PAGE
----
Overall, the best ways to mitigate the costs incurred by the fragmented nature of olive growing and oil producing, the Ismea report reasoned, are to focus on promoting quality and creating more synergy among the different parts of the olive oil sector.
An opportunity lies in the further development of olive oils certified with a Protected Designation of Origin (PDO) or Protected Geographical Indicator (PGI), unique regional products protected by the European Union.
The report adds that more can be done since only about 10,000 tons of olive oil are produced among the 42 PDOs and six PGIs, representing between two and three percent of Italy’s overall annual production.See Also:Italy Pledges Nearly €70M for Olive Oil and Table Olive Sector
The high quality of Italian extra virgin olive oil and its often internationally acclaimed olive oil blends represent the basics of the sector’s success in the world markets, according to Ismea.
Between 2017 and 2019, Italian extra virgin olive oil exports have grown by 10 percent in volume, equal to 250,000 tons, which is more than 80 percent of all olive oil exports. Most of those exports were destined for the United States and Germany.
However, the majority of the value that the sector is deriving from exports is coming from operations that blend imported olive oils with local production. Less than 30 percent of national production is made up of 100-percent Italian olive oil.
The report also emphasized a renewed focus on organic olive oil production, which is associated with higher production costs, but also better sales value. For these reasons, the Ismea report signaled that more CAP funds should be directed toward promoting organic agriculture.
Currently, 18 percent of the more than one million hectares dedicated to olive growing in Italy are organic farms, though only seven farms out of 100 focus on organic cultivation and production.
Still, those numbers are steadily rising: in 2019, organic olive growers almost reached 200,000 hectares. While organic extra virgin olive oil constitutes 11 percent of all national production, its value reaches 15 percent due to the higher prices that it commands in the market.
In a survey of 50 olive growing companies from Puglia, Sicily, Calabria and Tuscany – which comprise roughly 65 percent of the nation’s olive groves – almost half of the sample, 47 percent, is engaged in organic olive growing.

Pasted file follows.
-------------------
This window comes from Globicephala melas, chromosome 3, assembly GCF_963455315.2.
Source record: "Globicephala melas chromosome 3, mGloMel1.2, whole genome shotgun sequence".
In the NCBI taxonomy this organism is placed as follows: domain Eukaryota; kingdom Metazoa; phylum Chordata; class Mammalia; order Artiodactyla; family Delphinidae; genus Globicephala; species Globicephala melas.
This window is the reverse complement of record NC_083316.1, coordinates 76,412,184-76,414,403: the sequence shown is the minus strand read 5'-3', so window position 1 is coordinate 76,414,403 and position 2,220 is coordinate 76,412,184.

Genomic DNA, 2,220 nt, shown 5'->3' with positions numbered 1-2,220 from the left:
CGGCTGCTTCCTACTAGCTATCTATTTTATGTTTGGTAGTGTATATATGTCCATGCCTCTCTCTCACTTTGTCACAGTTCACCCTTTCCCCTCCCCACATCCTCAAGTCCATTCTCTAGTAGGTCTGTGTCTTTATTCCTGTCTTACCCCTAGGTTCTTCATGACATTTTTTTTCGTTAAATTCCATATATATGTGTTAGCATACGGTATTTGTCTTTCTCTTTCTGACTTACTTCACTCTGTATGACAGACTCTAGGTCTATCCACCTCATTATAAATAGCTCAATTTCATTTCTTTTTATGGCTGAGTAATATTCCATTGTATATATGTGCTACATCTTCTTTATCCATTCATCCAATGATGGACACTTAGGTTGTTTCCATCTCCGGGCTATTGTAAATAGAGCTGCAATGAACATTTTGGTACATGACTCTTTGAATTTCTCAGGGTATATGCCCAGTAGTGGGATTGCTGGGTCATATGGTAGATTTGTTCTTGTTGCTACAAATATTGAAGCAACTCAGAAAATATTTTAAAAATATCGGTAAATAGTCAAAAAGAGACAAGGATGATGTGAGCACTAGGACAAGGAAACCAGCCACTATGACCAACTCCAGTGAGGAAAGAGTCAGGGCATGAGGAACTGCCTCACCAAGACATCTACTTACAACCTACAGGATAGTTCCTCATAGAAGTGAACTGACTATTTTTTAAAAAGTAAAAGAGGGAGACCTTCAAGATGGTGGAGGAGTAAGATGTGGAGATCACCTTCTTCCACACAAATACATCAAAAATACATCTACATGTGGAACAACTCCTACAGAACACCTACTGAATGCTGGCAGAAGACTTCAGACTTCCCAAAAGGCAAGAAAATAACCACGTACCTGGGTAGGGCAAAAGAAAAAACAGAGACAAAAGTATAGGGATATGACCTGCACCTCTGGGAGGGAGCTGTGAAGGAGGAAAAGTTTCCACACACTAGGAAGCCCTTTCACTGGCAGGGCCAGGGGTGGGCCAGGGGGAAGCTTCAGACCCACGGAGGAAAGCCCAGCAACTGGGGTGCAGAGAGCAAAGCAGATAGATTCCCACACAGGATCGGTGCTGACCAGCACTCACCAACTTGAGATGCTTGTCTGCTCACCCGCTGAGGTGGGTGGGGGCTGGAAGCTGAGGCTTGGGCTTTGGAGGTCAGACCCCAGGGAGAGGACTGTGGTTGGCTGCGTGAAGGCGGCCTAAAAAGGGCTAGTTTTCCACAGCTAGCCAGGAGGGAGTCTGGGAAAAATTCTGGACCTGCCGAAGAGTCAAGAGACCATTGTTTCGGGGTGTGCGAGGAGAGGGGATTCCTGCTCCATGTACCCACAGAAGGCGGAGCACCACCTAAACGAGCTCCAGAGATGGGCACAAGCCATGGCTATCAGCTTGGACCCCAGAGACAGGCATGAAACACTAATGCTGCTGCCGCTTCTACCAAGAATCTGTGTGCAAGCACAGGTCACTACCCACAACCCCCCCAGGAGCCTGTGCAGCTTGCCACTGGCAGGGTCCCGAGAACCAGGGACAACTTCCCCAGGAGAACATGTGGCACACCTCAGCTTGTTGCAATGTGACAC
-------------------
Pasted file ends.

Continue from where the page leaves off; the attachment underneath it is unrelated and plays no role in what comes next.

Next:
On average, production costs reach €2.66 per hectare for these organic growers. The average gross operating profit, calculated without considering public funds, is equal to €1.19 per hectare.
“In the future, policies should support the olive growing areas able to compete on the international market more while also avoiding the alarming and growing phenomenon of the abandonment of olive orchards in marginal areas, where the olive tree plays a role as landscape resource and is needed to prevent hydrogeological instability,” the report said
Ismea concluded that Italian officials should focus on developing a stronger connection between farmers, oil mills, the bottling and marketing industry. It also argued that funds from CAP would go the furthest if they were to help promote these efforts.
“The connection among the different subjects of the olive oil chain is of the utmost relevance,” Rufolo said. “But we should probably look at a broader picture, favoring the inclusion of new subjects, such as tourism and restaurants.”
“Those are sectors that became crucial for other agricultural sectors and the same must happen with at least a part of olive oil production,” she added. “We should include professionals who are not traditionally related to the olive oil chain and expand our vision from the production chain to the production system.”